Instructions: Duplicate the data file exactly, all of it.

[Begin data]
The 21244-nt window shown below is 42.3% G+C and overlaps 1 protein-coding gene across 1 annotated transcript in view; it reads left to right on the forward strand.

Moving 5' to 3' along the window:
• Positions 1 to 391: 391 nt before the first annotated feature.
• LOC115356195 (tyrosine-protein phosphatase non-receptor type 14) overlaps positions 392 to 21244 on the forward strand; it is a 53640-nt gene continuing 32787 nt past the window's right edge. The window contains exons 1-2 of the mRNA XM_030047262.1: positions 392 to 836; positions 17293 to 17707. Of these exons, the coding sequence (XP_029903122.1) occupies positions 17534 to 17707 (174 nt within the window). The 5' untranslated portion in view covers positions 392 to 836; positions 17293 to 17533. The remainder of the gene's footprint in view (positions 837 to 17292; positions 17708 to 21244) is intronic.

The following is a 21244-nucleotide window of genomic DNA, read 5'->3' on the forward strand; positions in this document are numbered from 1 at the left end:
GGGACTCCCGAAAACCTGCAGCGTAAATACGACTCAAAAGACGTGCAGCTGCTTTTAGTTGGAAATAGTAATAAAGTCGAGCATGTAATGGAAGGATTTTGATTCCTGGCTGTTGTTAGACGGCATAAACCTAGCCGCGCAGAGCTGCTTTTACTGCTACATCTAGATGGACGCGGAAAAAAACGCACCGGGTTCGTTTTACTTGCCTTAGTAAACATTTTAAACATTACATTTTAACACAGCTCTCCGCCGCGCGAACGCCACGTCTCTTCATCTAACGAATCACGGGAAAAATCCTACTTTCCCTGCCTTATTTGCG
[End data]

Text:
The 21244-nt window shown below is 42.3% G+C and overlaps 1 protein-coding gene across 1 annotated transcript in view; it reads left to right on the forward strand.

Moving 5' to 3' along the window:
• Positions 1 to 391: 391 nt before the first annotated feature.
• LOC115356195 (tyrosine-protein phosphatase non-receptor type 14) overlaps positions 392 to 21244 on the forward strand; it is a 53640-nt gene continuing 32787 nt past the window's right edge. The window contains exons 1-2 of the mRNA XM_030047262.1: positions 392 to 836; positions 17293 to 17707. Of these exons, the coding sequence (XP_029903122.1) occupies positions 17534 to 17707 (174 nt within the window). The 5' untranslated portion in view covers positions 392 to 836; positions 17293 to 17533. The remainder of the gene's footprint in view (positions 837 to 17292; positions 17708 to 21244) is intronic.

The following is a 21244-nucleotide window of genomic DNA, read 5'->3' on the forward strand; positions in this document are numbered from 1 at the left end:
GGGACTCCCGAAAACCTGCAGCGTAAATACGACTCAAAAGACGTGCAGCTGCTTTTAGTTGGAAATAGTAATAAAGTCGAGCATGTAATGGAAGGATTTTGATTCCTGGCTGTTGTTAGACGGCATAAACCTAGCCGCGCAGAGCTGCTTTTACTGCTACATCTAGATGGACGCGGAAAAAAACGCACCGGGTTCGTTTTACTTGCCTTAGTAAACATTTTAAACATTACATTTTAACACAGCTCTCCGCCGCGCGAACGCCACGTCTCTTCATCTAACGAATCACGGGAAAAATCCTACTTTCCCTGCCTTATTTGCG